[FOM] Re: Sharp mathematical distinction between potential and actual infinity? + Re: John Baez on David Corfield's book
Aatu Koskensilta
aatu.koskensilta at xortec.fi
Thu Oct 2 05:26:31 EDT 2003
tom holden wrote:
>
> Koskensilta's reply to Chow is precisely the kind of mathematical attempt at
> answering the philosophical question, which seems ill advised to me.
> Complexity measures all (?) come down to length of program and computation
> time on a suitable universal machine. And even if such machines do not have
> instructions as obviously vulnerable to scepticism as INC, their
> instructions have still been chosen to coincide with the ones which seem
> simple to us. Take the Turing machines one "merged" instruction of write
> value, move left or right and set new state. Why should the one instruction
> program "if in start state and current cell is blank, write one and move
> right, setting state back to the start state" write 1111111111111111111...
> rather than 1010101010... or 1101001010101010101010101011001... Our choice
> of the Turing machine's instruction rather than one of the rogue ones is
> based on our "subjective" considerations of its simplicity: the same
> considerations Koskensilta hoped to justify by appeal to Kolmogorov
> complexity and Turing machines.
I mentioned Kolmogorov complexity here because it's the obvious
complexity metric that comes to mind. However, I explicitly said that
Kolmogorov complexity in bare does not provide an adequate measure for
deciding between competing rules, and that I don't know what an adequate
metric would look like.
There is a sense in which you can't refute the skeptic's arguments:
whatever justification you propose, he can claim to "not understand it",
or understand it incorrectly. This doesn't mean that there is no
interesting notions to be unearthed here. The bare fact exists that
people do in fact learn to correctly follow rules, and hopefully it's
not impossible to come up with an interesting epistemological notion
explaining in general terms this ability. Similarly any skeptic can
remain unconvinced of Chruch's thesis, but this doesn't mean that the
notion of computability provided by the various formalisations is of no
value.
There are some properties a complexity metric should have, e.g. it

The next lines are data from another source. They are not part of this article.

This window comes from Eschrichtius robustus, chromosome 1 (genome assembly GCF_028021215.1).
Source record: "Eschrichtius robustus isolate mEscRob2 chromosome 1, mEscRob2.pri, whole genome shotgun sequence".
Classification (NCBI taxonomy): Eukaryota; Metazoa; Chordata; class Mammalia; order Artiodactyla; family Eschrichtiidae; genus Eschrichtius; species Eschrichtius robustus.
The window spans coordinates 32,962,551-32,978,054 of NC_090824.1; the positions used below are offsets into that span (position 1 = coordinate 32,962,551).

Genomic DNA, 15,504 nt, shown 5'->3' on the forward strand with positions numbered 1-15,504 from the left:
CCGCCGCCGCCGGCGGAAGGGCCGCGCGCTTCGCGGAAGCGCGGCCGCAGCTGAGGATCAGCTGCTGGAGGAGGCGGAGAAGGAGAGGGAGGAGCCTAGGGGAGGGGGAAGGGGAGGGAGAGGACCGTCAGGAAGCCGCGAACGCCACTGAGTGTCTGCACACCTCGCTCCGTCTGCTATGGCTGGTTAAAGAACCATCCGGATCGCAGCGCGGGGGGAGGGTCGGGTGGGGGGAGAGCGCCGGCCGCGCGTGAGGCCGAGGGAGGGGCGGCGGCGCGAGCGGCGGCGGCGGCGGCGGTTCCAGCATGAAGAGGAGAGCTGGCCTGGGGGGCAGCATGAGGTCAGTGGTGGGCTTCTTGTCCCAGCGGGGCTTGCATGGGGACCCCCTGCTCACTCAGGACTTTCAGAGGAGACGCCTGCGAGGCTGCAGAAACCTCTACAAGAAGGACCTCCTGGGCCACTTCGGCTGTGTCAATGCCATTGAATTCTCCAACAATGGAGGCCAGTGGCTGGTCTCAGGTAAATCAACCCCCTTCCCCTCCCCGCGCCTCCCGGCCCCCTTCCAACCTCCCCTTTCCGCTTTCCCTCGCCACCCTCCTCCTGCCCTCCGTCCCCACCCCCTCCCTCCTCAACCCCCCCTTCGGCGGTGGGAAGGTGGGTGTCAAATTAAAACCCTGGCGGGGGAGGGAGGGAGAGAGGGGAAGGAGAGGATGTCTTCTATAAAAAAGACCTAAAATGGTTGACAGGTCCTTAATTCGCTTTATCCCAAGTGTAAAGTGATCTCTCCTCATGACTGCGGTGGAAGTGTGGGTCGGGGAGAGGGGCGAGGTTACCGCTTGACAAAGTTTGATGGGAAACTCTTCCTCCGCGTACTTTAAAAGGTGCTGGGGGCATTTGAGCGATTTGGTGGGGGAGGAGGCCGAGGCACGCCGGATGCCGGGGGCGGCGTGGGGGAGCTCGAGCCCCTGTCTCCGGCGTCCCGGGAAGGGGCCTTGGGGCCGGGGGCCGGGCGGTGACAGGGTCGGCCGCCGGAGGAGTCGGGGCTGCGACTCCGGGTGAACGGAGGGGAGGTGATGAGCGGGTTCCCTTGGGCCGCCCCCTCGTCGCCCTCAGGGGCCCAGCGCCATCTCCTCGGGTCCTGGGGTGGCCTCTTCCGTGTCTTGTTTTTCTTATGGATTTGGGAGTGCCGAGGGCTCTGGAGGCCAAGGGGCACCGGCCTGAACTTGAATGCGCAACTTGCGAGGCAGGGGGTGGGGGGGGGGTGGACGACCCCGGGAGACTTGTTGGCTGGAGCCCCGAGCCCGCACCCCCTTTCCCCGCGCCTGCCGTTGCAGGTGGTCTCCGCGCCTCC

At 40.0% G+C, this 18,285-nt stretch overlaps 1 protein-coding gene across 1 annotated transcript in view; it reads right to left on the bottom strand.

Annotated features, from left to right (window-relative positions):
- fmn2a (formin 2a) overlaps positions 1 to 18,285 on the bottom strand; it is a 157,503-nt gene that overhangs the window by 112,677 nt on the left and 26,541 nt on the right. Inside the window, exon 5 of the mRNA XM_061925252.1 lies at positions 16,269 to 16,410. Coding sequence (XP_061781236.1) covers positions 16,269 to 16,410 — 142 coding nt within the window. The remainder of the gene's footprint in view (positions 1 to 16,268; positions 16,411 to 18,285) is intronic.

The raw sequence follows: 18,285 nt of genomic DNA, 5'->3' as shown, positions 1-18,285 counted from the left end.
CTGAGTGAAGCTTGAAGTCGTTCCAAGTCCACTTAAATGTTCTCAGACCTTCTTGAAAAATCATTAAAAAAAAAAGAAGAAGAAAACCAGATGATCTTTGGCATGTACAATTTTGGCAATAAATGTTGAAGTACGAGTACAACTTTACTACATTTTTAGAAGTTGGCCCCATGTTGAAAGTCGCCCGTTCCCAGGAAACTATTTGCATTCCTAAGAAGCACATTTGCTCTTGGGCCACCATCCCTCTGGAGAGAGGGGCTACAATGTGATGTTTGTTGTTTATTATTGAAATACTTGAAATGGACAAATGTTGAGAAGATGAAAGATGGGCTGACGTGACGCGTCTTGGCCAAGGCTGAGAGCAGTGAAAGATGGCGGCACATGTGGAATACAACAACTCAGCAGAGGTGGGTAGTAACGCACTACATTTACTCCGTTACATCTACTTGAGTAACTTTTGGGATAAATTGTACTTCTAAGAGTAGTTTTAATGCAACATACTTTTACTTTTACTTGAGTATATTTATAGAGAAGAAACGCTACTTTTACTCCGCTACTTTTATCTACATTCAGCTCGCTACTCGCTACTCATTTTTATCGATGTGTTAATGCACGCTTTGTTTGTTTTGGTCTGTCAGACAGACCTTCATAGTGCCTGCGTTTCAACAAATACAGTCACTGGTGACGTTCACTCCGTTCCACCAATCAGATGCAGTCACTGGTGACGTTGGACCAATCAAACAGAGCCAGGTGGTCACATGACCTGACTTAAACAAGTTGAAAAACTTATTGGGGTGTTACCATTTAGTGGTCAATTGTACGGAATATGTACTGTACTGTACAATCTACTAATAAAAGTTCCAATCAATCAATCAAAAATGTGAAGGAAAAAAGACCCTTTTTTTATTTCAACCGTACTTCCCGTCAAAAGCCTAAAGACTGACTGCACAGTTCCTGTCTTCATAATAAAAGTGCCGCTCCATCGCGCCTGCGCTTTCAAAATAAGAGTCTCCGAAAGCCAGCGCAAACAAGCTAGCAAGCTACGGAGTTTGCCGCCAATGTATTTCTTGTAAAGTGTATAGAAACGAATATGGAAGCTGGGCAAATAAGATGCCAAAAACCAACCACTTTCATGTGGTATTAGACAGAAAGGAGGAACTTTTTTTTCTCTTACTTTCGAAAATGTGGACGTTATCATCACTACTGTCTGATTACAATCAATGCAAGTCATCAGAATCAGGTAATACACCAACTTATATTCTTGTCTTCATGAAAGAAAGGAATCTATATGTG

should make intuitively ad hoc rules and explanations more complex than
intuitively more coherent and cohesive rules. Several other guiding
principles can be formulated, but I won't go into them here, since they
have no direct bearing to the skeptic's argument. I believe this line of
research to be directly relevant to machine learning and also to more
philosophical inquiries, although it doesn't touch the skeptic's
argument directly.
It's also noteworthy that in the hypothetical Wittgensteininan dialogues
with a skeptic (or an idiot who fails to grasp a simple rule), the idiot
doesn't simply produce arbitary output after 10000 (or whatever), but
starts to apply what seems to be another *rule*, i.e. add 2. The
situation could thus be described as the student having failed to grasp
the *correct* rule, not necessarily as him having not grasped any rule.
I also think it's fairly obvious that no human who is familiar with
natural numbers and their properties will be *systematically*
misinterpreting the operations carried on these numbers - i.e. that he's
following a systematic rule, which however is not the correct rule -, on
the basis that any such systematic misinterpretation is bound to be
highly complex if it's to agree on all computations carried out (known
to the person).
--
Aatu Koskensilta (aatu.koskensilta at xortec.fi)
"Wovon man nicht sprechen kann, daruber muss man schweigen"
- Ludwig Wittgenstein, Tractatus Logico-Philosophicus
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